At CLOVE + HALLOW, we're all about transparency, especially when it comes to our ingredients. Lately we've been getting lots of questions about the dimethicone we use in our Liquid Skin Tint and Conceal + Correct formulas to improve their performance. (The ingredient provides improved slip and texture and makes products wear better on the skin.)
Despite dimethicone's bad rep, we believe in the safety, efficacy, and sustainability of the single-digit concentrations we use. Read on for our answers to the four most common misconceptions about the ingredient.
It's irritating to sensitive skin.
On the whole, this isn’t true. Some people with sensitive skin have trouble with silicones, but it’s no different than a sensitivity to any other ingredient—it’s individual. Dimethicone is non-comedogenic and hypoallergenic, and peer-reviewed studies and scientific journals demonstrate little to no irritation risk with dimethicone beyond individual sensitivity.
It suffocates the skin and causes acne.
Dimethicone's non-comedogenic and hypoallergenic status bears repeating here. Plus, due to its molecular structure (large with wide spaces between molecules), there is plenty of breathability. Silicones can actually benefit the skin due to conditioning properties and the ability to prevent water loss via a breathable barrier on the skin. Dimethicone is also found in most acne moisturizers and acne treatments. This wouldn’t be the case if it prevented them from working.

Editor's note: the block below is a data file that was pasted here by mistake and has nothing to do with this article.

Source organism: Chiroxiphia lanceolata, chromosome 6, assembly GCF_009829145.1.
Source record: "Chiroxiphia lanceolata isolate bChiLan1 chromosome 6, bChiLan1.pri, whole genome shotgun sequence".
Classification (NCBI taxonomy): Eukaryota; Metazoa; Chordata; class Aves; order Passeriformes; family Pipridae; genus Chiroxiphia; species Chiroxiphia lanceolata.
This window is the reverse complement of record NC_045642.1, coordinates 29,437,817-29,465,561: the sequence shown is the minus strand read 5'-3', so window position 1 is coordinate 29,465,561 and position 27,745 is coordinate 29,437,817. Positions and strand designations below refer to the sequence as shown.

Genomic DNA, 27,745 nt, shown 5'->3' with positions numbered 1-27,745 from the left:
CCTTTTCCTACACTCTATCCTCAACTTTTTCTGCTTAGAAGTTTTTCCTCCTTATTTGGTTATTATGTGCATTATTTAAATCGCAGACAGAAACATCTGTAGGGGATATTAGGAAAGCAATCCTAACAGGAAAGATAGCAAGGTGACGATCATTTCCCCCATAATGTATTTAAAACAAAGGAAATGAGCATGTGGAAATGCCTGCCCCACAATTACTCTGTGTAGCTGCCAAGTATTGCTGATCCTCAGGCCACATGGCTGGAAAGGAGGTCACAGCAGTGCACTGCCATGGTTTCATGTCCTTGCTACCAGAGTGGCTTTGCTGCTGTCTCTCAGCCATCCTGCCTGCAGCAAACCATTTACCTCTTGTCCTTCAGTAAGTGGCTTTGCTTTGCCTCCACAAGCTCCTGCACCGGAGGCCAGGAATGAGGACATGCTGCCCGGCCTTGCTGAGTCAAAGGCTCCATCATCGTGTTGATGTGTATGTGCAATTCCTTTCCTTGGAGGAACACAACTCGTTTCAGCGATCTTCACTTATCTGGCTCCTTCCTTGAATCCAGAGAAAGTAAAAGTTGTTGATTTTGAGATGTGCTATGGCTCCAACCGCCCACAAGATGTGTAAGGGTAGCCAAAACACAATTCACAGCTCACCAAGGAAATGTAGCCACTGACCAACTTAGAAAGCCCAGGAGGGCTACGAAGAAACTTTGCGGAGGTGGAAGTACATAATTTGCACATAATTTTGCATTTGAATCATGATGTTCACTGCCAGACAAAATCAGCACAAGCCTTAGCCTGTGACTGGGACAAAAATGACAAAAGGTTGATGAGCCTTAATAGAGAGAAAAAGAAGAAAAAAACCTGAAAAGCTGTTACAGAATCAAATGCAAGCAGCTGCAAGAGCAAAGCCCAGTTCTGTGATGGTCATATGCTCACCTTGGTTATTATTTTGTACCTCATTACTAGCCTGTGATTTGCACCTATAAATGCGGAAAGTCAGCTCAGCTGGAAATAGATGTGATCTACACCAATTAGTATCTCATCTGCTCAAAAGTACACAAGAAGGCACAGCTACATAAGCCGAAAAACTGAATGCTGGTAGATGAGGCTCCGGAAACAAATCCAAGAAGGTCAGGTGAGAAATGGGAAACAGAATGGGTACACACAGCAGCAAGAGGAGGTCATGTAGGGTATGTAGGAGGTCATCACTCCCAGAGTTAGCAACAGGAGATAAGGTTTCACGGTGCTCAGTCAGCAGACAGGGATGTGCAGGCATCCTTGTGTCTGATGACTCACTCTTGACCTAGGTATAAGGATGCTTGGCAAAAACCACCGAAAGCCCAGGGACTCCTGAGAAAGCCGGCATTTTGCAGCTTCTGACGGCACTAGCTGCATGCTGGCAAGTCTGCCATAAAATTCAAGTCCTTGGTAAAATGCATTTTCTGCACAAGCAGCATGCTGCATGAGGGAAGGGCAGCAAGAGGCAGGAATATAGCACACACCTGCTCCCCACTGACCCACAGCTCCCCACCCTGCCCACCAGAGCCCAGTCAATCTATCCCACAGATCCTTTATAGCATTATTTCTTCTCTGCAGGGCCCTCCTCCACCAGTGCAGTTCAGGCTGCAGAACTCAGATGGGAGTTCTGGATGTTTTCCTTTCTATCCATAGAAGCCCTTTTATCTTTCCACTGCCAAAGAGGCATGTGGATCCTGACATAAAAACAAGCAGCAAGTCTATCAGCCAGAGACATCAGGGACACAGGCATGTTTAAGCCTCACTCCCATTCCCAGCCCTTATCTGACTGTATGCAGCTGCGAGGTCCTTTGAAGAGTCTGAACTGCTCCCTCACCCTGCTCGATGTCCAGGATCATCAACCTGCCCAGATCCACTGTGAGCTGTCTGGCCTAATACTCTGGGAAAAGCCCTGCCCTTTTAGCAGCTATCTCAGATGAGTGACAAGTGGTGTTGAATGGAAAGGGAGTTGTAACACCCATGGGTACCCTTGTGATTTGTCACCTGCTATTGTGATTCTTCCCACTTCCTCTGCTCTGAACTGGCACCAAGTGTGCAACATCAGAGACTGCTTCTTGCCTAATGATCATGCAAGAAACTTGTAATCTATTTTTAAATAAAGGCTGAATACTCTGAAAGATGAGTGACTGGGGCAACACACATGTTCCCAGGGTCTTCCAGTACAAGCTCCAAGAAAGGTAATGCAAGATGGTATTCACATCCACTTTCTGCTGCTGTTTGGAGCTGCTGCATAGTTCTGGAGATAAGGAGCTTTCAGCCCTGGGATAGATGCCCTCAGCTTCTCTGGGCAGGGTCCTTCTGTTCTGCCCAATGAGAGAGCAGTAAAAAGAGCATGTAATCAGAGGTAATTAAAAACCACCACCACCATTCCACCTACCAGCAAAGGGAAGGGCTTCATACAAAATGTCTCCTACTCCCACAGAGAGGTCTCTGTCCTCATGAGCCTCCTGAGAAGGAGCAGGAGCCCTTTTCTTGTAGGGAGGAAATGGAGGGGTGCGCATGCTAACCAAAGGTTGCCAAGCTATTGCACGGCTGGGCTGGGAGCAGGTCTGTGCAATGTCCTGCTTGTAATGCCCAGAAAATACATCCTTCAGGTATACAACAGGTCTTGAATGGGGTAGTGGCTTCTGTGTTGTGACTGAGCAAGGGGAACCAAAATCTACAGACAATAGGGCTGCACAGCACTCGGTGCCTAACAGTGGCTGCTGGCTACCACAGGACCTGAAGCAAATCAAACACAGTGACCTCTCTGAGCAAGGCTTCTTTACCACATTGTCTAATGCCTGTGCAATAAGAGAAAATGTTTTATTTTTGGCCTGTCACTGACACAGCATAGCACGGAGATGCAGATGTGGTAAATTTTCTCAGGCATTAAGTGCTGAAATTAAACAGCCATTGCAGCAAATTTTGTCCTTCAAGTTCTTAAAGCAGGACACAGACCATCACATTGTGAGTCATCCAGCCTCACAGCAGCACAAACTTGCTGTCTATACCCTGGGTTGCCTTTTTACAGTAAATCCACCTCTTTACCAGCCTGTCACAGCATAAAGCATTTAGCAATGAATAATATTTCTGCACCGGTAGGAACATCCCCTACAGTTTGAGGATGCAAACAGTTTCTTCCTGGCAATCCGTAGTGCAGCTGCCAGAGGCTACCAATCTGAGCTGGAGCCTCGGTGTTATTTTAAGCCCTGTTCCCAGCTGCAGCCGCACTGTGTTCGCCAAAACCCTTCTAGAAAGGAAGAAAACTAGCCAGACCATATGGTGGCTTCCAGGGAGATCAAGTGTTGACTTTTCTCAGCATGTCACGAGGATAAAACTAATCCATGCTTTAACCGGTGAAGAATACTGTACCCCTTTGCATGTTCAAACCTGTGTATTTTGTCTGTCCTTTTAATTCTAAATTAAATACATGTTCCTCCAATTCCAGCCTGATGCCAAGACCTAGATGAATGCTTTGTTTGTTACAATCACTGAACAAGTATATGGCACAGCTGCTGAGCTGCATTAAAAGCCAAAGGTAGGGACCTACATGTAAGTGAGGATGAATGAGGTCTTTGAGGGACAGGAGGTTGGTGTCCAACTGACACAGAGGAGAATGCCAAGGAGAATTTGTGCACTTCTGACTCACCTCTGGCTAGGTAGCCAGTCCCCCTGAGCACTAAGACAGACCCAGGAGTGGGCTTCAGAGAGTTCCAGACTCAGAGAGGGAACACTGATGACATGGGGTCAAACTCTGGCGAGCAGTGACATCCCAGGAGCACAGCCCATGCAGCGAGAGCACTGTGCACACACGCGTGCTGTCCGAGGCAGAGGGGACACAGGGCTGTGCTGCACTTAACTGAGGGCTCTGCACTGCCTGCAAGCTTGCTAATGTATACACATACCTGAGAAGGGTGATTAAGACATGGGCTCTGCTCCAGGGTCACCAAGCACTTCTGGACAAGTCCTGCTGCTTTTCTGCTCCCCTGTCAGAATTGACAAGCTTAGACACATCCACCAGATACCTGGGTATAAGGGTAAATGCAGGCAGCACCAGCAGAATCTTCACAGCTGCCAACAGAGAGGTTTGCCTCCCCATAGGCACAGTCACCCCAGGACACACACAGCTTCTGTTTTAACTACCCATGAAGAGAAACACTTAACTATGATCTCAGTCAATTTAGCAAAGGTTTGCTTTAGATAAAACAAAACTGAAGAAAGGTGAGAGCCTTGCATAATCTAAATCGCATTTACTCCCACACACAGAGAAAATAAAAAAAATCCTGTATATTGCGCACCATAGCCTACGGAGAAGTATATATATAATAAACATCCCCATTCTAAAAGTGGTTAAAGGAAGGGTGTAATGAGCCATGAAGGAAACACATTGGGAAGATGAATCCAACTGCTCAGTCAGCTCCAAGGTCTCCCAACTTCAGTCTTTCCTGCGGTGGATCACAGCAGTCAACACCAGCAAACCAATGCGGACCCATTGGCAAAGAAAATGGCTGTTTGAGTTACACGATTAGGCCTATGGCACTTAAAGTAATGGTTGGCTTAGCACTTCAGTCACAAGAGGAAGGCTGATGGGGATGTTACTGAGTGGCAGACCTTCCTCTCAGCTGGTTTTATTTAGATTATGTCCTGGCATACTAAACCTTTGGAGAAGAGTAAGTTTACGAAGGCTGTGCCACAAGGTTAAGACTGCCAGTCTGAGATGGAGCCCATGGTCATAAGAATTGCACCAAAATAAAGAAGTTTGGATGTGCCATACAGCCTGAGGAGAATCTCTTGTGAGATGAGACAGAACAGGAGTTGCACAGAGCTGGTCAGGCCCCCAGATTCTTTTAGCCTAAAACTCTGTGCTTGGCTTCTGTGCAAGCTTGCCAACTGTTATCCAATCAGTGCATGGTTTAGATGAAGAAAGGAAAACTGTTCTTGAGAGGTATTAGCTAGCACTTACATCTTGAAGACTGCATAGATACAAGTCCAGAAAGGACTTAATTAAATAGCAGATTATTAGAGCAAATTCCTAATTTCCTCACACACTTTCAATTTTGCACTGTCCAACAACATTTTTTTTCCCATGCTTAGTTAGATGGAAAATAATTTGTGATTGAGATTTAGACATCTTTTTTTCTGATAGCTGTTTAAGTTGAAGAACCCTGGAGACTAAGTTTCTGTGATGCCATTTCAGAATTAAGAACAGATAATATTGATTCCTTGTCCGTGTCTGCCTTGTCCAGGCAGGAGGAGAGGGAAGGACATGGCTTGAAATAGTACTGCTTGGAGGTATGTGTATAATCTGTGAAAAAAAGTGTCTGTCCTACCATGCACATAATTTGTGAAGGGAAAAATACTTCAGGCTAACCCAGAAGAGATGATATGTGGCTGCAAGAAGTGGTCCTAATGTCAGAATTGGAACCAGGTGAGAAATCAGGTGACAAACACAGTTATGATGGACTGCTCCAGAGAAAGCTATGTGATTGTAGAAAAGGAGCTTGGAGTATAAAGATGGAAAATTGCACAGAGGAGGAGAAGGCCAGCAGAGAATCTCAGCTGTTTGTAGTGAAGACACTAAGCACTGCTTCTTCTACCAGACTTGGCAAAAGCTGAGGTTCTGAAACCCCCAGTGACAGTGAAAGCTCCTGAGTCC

It's toxic for humans.
Due to the previously mentioned size of the dimethicone molecule, it cannot penetrate the skin and thus poses no toxicity concerns. There are no peer-reviewed studies that demonstrate toxicity concerns from topically applied dimethicone.
It's bad for the environment.
It's true that dimethicone is non-biodegradable. However, studies show that while the biggest risk is to aquatic and marine life when dimethicone molecules end up at the bottom of the ocean, the risk is minimal. In these studies, there was no impact on the vibrancy of marine life where dimethicone molecules could be traced. Even when various marine animals ingested high concentrations of dimethicone, they did not have any correlated issues.
We understand dimethicone can sound scary, and choosing to forgo using products that contain it is totally fine! Our hope with this post is to share the data and science behind dimethicone—which is overwhelmingly neutral or positive—compared to other common silicones, such as cyclomethicone or cyclopentasiloxane. We hope this was helpful!
*A NOTE ON THE STUDIES REFERENCED HERE: Some sources discuss multiple silicones, however, we choose to use dimethicone based on pure dimethicone studies only. (Dimethicone copolymers and PEG-s would require separate research.)